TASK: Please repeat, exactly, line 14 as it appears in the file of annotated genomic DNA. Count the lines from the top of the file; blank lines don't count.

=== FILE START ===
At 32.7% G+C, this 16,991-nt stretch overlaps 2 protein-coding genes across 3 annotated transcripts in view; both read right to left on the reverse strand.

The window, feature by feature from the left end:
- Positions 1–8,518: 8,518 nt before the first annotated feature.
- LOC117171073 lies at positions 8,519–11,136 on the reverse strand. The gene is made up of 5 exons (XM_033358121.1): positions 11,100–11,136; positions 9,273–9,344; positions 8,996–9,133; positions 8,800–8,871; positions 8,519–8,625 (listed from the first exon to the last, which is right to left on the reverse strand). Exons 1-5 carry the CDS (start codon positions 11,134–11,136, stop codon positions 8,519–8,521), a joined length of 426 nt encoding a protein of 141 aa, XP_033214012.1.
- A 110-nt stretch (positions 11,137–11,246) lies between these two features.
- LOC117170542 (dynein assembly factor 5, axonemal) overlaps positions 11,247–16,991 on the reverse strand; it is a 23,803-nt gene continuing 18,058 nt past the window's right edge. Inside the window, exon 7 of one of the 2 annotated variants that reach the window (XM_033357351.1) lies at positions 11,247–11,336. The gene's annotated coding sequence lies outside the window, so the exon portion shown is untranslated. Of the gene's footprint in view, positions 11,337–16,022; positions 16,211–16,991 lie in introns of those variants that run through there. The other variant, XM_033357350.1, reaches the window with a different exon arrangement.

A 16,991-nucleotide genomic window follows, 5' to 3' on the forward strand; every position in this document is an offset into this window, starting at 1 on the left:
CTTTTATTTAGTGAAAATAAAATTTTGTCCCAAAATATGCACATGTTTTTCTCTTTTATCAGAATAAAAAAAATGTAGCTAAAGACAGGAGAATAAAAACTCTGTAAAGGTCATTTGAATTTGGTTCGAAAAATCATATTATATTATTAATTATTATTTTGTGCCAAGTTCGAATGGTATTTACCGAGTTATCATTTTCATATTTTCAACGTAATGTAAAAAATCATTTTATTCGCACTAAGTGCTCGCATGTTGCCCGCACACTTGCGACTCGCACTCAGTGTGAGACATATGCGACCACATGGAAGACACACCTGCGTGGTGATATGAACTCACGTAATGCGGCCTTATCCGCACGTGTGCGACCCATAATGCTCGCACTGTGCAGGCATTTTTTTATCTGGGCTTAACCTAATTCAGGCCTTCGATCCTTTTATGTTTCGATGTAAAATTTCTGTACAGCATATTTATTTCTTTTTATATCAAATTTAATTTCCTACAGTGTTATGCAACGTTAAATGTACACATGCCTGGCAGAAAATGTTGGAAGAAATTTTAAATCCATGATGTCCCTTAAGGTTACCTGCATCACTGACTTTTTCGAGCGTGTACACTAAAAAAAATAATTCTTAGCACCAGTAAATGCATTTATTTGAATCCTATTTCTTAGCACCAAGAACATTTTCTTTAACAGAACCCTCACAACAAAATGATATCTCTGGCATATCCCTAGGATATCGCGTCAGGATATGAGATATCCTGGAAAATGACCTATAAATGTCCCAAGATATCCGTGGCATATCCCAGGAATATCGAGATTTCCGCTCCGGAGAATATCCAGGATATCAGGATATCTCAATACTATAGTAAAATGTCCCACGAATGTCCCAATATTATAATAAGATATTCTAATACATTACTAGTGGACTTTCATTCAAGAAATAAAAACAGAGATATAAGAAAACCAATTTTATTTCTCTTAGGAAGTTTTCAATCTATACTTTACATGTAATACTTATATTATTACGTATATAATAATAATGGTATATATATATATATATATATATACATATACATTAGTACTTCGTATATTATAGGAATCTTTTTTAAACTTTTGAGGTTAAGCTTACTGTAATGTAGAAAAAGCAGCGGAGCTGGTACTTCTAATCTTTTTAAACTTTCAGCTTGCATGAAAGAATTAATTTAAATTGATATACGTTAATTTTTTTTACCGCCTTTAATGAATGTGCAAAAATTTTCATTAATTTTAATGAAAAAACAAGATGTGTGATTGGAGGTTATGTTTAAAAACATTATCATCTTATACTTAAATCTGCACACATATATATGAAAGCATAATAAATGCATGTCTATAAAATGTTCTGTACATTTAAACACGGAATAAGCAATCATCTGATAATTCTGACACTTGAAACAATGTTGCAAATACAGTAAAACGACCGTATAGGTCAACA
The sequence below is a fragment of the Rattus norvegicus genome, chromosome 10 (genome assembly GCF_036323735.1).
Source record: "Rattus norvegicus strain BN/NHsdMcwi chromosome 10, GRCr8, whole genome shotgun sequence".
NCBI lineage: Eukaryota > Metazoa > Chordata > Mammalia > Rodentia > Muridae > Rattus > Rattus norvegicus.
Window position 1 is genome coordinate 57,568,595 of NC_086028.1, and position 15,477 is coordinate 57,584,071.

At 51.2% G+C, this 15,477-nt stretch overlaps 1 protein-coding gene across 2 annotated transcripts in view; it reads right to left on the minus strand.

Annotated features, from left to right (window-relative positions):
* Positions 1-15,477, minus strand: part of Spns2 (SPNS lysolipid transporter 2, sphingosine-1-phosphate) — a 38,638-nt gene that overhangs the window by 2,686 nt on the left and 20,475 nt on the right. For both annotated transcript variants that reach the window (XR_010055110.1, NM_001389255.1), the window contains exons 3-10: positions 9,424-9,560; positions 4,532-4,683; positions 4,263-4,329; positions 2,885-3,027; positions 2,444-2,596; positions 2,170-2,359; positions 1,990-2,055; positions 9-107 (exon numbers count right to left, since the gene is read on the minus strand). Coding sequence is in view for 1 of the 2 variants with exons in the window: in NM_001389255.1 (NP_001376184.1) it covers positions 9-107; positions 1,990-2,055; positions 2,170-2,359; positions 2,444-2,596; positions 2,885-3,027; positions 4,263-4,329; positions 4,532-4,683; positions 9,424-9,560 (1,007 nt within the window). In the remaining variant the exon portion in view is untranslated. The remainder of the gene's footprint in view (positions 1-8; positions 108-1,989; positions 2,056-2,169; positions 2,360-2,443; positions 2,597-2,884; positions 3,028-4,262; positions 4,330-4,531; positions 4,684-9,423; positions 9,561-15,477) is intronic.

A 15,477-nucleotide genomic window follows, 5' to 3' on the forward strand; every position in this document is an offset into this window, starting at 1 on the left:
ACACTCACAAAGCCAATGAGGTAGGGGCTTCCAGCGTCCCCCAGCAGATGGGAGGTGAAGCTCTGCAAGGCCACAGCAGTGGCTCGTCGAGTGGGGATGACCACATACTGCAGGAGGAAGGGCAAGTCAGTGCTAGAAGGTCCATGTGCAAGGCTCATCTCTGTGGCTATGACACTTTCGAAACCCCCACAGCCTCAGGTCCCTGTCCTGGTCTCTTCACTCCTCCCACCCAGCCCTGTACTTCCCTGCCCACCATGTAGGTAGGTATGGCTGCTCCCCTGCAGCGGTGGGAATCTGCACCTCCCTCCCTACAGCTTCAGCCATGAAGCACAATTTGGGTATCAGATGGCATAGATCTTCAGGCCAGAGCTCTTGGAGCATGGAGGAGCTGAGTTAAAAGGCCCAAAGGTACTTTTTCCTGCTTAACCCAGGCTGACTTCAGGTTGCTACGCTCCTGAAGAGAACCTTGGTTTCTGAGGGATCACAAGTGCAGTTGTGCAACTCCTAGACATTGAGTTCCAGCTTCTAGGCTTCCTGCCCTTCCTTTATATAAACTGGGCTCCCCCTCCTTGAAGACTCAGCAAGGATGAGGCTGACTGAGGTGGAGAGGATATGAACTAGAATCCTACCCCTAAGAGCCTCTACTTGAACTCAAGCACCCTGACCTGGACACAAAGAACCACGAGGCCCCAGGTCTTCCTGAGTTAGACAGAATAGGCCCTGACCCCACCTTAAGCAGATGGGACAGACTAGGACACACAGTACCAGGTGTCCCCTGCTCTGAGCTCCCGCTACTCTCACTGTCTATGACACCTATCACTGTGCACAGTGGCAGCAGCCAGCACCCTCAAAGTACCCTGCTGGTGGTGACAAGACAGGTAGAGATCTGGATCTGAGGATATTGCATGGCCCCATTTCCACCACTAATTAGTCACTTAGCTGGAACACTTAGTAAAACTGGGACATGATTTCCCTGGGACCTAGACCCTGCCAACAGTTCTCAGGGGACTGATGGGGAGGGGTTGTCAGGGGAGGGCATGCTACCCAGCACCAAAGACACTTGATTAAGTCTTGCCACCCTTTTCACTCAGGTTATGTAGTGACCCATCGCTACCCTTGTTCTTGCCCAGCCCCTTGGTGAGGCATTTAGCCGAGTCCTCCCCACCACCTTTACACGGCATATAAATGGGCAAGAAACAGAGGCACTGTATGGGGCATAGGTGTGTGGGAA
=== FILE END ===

Annotated features, from left to right (window-relative positions):